Nissan believes strategic use of social analytics can help reduce marketing wastage, following its use of social listening to inform a campaign for its Leaf model.
Nissan general manager for social media and digital marketing, AMIE, David Parkinson. Told new media age that its use of social analytics was helping taking some of the guess work out of marketing.
“Five years ago you could get it about 80% right but now the intelligence you can get means you can really get that last 20% and deliver customer-centric marketing,” he said.
Parkinson spoke to new media age as a case study as part of a wider report about how brands are using social analytics by Synthesio. The ‘Synthesio Great Book of Insights’ aggregates anonymous case studies for its clients across all sectors, aiming to show the diverse ways that social analytics tools are being used.
Nissan’s case study concerns its electric model the Leaf and how it used real-time analytics and social data to inform other parts of its marketing channels - for example, knowing that BBC TV show Top Gear was about to show an episode in which the car battery runs out, leaving presenter Jeremy Clarkson stranded in Lincoln.
Parkinson said they were able to monitor what people were saying alongside the show, informing their press team of how to structure targeted press releases to be sent out defending the car (see image below). Parkinson said that since using social listening tools in this way and strategically implementing changes across the business using the insights, positive conversations grew 60%.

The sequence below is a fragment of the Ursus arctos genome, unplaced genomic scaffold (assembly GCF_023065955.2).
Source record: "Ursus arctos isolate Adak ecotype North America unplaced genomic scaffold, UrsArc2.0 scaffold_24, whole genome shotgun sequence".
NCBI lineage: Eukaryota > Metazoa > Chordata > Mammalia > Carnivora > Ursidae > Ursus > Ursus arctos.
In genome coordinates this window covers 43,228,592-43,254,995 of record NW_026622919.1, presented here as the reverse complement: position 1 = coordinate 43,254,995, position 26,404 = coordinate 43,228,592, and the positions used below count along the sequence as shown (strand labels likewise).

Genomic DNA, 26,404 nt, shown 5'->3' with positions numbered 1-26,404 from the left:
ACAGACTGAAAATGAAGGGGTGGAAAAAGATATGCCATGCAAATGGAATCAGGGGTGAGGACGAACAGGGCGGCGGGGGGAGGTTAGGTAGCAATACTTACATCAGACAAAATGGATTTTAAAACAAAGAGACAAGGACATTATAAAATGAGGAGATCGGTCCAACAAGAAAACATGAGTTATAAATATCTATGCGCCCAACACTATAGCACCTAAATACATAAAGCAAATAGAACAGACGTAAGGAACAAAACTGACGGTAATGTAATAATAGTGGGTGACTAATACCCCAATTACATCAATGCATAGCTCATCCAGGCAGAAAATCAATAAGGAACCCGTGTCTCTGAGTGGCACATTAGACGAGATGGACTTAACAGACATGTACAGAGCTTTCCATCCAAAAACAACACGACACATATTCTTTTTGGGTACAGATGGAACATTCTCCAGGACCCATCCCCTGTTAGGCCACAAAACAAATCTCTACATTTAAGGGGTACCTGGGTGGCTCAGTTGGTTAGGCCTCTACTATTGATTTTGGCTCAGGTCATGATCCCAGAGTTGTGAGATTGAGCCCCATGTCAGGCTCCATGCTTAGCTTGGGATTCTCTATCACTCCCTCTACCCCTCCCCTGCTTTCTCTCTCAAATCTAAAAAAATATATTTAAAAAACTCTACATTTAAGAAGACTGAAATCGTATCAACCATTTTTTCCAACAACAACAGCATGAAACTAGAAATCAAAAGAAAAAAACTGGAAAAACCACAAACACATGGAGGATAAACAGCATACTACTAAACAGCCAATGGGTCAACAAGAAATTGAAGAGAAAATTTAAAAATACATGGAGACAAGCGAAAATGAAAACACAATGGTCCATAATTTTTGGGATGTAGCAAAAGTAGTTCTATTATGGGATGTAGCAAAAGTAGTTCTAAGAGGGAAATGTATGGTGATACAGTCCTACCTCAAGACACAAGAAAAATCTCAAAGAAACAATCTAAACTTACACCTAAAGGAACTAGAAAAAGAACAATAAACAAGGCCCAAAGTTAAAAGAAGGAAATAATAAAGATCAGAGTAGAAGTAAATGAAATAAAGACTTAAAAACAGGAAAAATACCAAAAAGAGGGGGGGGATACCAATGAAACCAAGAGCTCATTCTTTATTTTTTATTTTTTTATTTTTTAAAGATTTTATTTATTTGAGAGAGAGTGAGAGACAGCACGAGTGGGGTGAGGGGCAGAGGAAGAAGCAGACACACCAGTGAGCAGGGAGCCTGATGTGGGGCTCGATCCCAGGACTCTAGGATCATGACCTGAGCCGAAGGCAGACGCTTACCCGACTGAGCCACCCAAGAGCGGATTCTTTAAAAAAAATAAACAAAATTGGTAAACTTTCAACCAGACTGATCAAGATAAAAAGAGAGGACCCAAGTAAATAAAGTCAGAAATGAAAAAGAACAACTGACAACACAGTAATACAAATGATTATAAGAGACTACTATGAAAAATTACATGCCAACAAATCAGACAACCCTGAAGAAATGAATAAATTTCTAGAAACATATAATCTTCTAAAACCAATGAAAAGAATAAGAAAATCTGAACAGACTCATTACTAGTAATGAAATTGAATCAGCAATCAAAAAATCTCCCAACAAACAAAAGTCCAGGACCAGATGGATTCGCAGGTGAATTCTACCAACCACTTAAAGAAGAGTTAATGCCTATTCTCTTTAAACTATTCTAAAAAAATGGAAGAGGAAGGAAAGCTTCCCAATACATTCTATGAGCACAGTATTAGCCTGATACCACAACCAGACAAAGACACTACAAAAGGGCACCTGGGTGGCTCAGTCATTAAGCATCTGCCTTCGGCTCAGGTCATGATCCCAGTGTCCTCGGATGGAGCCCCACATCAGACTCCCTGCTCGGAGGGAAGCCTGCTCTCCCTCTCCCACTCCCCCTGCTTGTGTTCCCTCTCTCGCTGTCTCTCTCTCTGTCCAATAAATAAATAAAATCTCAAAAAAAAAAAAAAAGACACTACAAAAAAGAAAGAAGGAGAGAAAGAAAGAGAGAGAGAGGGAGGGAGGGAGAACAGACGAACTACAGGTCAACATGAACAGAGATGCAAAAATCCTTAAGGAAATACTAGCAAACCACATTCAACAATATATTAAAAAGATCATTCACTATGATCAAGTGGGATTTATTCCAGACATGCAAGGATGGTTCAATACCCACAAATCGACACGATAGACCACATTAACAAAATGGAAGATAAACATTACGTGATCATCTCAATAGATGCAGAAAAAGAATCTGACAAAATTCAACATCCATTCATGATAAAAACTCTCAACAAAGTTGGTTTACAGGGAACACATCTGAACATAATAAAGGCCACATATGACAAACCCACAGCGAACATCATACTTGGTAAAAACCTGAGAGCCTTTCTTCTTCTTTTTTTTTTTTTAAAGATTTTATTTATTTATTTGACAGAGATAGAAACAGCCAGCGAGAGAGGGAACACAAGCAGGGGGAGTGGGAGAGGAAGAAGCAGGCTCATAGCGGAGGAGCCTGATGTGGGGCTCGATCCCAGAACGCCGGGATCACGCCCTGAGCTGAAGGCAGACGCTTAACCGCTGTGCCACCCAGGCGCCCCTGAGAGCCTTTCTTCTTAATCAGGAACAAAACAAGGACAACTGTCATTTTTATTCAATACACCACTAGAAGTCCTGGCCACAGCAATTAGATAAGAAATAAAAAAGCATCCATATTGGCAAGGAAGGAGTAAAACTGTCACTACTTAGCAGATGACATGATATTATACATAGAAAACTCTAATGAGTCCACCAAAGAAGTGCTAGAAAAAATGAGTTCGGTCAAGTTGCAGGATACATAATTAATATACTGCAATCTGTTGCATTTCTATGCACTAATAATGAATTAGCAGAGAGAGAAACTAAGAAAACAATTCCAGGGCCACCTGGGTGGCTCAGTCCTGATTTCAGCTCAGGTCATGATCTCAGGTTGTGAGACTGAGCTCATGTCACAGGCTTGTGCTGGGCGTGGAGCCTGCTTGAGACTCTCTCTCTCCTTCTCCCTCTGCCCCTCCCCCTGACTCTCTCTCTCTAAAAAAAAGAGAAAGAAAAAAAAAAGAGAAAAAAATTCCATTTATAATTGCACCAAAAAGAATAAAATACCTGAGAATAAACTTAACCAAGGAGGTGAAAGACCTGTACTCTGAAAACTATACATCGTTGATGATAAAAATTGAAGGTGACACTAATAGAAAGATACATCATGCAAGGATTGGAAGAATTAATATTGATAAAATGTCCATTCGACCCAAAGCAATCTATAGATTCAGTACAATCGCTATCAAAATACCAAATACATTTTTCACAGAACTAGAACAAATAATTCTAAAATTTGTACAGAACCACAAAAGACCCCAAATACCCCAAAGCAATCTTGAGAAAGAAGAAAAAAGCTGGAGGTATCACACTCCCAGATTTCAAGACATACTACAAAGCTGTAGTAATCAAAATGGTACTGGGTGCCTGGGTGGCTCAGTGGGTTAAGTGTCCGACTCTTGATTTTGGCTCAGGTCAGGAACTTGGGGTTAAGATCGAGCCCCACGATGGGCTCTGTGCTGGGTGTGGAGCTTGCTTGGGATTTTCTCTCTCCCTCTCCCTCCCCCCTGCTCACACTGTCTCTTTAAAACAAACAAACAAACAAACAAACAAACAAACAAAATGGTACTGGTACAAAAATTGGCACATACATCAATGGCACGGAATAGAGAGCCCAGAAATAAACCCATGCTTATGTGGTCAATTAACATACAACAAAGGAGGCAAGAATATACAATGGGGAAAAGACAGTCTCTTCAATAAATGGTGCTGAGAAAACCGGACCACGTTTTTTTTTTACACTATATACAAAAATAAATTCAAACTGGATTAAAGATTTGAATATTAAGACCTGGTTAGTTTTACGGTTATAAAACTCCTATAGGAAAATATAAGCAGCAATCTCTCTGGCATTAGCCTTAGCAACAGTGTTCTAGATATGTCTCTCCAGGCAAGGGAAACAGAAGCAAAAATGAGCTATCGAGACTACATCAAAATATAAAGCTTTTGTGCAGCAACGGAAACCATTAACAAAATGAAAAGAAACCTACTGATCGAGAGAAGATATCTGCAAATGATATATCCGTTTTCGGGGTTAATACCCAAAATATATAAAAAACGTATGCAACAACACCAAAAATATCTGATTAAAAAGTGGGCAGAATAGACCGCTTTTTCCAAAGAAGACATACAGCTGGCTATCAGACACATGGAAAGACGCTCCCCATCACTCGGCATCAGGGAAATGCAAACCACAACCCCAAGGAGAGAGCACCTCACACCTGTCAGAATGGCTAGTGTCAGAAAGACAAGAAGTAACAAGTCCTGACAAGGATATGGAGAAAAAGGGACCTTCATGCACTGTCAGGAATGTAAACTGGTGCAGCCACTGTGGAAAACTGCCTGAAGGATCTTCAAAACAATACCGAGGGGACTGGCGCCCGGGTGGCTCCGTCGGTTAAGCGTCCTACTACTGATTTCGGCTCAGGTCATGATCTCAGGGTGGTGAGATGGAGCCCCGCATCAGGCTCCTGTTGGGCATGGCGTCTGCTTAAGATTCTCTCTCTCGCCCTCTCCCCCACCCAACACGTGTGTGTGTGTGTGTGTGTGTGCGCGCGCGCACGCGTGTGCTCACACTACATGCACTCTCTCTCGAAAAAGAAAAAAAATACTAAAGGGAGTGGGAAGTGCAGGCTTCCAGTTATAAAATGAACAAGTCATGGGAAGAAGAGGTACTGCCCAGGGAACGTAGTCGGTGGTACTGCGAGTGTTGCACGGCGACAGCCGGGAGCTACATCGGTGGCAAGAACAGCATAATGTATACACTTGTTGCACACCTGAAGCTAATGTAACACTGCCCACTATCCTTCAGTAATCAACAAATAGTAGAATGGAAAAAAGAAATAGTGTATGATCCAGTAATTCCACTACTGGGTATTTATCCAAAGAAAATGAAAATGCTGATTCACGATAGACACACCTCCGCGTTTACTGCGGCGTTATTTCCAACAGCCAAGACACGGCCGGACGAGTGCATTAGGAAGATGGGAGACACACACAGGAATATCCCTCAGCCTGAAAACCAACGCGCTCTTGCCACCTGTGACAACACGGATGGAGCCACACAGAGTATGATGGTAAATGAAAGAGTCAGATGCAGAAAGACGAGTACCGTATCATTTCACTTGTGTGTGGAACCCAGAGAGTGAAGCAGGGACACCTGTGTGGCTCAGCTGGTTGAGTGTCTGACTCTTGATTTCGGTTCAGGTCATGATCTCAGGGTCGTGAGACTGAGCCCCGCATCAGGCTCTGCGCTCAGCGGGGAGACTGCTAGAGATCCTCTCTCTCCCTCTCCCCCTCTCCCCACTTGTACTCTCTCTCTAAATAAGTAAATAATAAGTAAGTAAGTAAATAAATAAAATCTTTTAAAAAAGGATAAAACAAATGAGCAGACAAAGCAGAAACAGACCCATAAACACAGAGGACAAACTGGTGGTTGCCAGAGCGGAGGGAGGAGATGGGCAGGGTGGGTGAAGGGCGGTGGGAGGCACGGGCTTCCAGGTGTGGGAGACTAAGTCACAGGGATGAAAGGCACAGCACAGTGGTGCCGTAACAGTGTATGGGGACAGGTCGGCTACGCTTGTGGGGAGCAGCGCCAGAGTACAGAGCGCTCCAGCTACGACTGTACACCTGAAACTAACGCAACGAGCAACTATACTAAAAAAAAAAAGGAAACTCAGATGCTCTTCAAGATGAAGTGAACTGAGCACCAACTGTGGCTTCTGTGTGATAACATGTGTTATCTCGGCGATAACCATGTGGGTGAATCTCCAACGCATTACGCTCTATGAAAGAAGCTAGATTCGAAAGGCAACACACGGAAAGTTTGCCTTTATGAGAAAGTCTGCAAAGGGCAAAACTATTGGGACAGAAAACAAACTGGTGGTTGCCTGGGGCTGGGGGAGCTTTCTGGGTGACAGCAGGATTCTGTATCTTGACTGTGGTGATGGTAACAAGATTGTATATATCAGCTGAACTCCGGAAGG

Parkinson said that at the moment the increase in positive conversation was a suitable ROI for the car brand but that his team were working towards being able to extrapolate this to uplifts in both test drives and sales of the cars.
“It is still early days for social media compared to other channels, we are all still enthusiastic beginners,” he said.
Catriona Oldershaw, Synthesio UK director, said social analytics was becoming crucial for brands to use alongside more traditional market research tools.
“Market research is the zoo and the web is the jungle. If you want to learn about the tiger, don’t go to the zoo, go to the jungle,” she said.